Post 16 learners have the right to learn how to negotiate their own communities 

It is important that young people and their families are able to make informed choices and understand the benefit of post 16 learners moving to provision that can meet their needs in a more personalised way in terms of the options for study.

For those young who are beginning to access a social care setting that is to become part of their adult offer, it would be better to do their learning there as well.  It can be disempowering and confusing to have to try and adapt to different learning settings and some social care providers may well have better ‘real life’ environments.

Other provisions may have better community access and easier access to local amenities.


Will transport be an issue?

Post 16 learners with an EHC plan will have an institution named in their plan at Section I. There is no entitlement to transport to and from this named provider and transport should only be named in an EHC plan in exceptional circumstances. Local authorities should ensure during EHC plan discussions that parents are made aware that transport support will be considered in accordance with the local authority’s own post-16 transport policy.

The DfE statutory guidance explains the duties of local authorities regarding transport for students with SEND: 

The 16-18 transport duty relates to young people of sixth form age with special educational needs and disabilities aged up to 19 (and beyond the age of 19 if they are continuing on a particular course started before the age of 19). Local authorities also have a duty under the Education and Skills Act 2008 to encourage, enable and assist the participation of young people with special educational needs and disabilities up to the age of 25 in education and training. It therefore follows that it is good practice for local authorities to include information about what transport arrangements are available and whether they are adequate to enable these young people to participate. 

Mill Water pupils will have already experienced years of travelling potentially long distances to get to school pre-16, so will be used to any journey time that may be required to access alternative provision.


How will this proposal affect parental choice?

Mill Water Post-16 is not a choice.


Will there be any effect on staff? Will there be any redundancies?

There will be no staff redundancies.


Benefits of these proposals

The needs of our Post 16 learners will be better met; they will be better prepared for their best futures.

The school will be able to offer more places to children in the lower age ranges.

The Mill Water School budget can be spent more effectively if it is focused on a narrower age-range.


Have Your Say

The Governing Body of Mill Water School would like to hear your views on these proposals by 31 March 2023. Once these have been received, the responses will be fully considered by the Governors and a decision will be made as to whether to proceed to a formal representation period on the proposals.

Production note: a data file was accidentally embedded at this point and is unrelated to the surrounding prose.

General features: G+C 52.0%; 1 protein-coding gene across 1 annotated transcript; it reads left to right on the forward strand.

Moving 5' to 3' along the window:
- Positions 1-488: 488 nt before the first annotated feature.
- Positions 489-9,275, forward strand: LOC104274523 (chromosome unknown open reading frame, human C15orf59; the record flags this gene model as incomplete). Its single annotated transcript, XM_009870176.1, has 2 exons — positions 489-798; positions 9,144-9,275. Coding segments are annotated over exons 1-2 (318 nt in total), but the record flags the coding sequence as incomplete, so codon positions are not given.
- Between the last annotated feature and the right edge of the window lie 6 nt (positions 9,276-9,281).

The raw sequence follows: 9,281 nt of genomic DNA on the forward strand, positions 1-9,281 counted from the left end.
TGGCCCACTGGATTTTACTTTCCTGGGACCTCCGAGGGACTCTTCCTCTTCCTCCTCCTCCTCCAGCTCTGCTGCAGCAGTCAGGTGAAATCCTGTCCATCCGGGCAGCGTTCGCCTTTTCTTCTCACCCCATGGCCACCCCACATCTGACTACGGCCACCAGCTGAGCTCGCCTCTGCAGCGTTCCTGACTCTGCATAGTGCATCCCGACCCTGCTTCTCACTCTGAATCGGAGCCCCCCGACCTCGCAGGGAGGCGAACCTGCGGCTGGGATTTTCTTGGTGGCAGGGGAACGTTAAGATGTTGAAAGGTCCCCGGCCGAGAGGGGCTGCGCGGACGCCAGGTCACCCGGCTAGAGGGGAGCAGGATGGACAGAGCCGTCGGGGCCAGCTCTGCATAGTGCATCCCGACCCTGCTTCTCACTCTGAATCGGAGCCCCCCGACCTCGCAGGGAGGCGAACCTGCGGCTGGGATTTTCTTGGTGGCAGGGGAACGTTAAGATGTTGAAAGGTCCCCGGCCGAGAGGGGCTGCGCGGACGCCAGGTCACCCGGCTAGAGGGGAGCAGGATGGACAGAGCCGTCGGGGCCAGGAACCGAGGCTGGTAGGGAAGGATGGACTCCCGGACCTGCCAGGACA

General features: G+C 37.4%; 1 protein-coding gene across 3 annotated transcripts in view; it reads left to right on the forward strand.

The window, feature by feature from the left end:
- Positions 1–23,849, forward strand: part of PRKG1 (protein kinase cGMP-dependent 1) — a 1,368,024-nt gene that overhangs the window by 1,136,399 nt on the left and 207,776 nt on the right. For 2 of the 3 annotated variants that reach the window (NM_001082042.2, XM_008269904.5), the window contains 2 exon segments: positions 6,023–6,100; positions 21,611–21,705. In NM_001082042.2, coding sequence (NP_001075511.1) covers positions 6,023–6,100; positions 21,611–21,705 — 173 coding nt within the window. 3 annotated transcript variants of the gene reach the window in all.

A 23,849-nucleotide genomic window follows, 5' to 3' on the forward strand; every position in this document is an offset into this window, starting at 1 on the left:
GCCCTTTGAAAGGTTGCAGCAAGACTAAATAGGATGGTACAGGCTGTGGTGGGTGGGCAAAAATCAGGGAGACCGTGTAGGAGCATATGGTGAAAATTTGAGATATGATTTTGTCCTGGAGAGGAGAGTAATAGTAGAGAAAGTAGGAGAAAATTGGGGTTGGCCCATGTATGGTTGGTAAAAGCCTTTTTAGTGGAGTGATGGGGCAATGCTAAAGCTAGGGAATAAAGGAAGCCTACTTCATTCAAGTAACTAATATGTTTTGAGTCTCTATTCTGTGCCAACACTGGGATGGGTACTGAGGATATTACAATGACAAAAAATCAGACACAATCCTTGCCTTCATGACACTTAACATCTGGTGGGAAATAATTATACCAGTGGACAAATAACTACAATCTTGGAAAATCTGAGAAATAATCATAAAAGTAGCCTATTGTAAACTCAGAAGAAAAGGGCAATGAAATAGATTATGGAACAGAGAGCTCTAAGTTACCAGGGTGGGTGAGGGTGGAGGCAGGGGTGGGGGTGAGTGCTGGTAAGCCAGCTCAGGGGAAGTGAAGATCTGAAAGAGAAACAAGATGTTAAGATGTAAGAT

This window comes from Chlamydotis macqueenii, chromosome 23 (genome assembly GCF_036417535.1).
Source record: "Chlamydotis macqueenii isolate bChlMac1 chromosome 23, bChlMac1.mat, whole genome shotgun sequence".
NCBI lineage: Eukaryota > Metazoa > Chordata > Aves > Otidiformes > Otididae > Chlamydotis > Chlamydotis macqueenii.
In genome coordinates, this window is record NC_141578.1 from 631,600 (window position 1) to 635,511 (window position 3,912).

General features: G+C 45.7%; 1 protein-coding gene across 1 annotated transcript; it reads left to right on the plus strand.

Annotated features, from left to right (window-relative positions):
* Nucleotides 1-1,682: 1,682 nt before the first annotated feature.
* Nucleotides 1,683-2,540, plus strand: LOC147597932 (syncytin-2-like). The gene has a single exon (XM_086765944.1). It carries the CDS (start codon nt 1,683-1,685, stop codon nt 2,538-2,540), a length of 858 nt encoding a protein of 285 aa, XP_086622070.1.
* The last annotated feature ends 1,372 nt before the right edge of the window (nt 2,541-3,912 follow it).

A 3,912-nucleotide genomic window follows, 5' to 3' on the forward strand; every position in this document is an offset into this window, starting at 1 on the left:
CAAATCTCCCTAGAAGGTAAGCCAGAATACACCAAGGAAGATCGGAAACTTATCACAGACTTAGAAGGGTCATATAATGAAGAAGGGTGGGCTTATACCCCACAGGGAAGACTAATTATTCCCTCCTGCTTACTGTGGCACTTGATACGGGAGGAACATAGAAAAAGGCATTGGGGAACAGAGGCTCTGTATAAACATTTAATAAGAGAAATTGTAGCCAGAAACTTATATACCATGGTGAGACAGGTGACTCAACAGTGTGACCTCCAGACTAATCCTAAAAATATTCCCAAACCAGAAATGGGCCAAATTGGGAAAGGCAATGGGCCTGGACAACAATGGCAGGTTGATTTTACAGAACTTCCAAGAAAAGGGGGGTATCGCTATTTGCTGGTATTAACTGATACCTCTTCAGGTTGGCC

A drop-in information session will be held for parents/carers between 11am and 12pm on Wednesday 8 March 2023.  Jackie Ross Interim Deputy and SEND Strategic Director, will be there to represent the Local Authority.

Following completion of the statutory process, Devon County Council’s Cabinet will decide whether to approve or not approve the proposals, taking into account all responses received.  Any comments or objections received will therefore be shared with Devon County Council, as the decision-maker.  Any comments or objections will be placed on public file and will be available for public inspection.


Indicative timescale

If the decision is made to go ahead with the proposals the timescale is likely to be (assuming agreement to each stage):

Consultation 22 February – 31 March 2023

Governing Body meeting to consider responses April 2023 

Formal representation period 24 April – 22 May 2023

Decision: Devon County Council’s Cabinet 14 June 2023

Implementation: commencing September 2023


Responding to the consultation

You can respond to the consultation by emailing the school:

or by writing to:

Paul Charlton

Chair Of Governors
Mill Water School, Bicton, East Budleigh, Devon,  EX9 7BJ

By the closing date of 31 March 2023.

The school website will be kept updated as matters progress and the County Council will also keep you informed throughout the process at:

Please note that all responses will be properly considered by the Governing Body and Devon County Council, but we will not send individual responses to any specific points raised. 

If you need this document in a different format or language, please contact the School Planning Team on 01392 382057 or via email: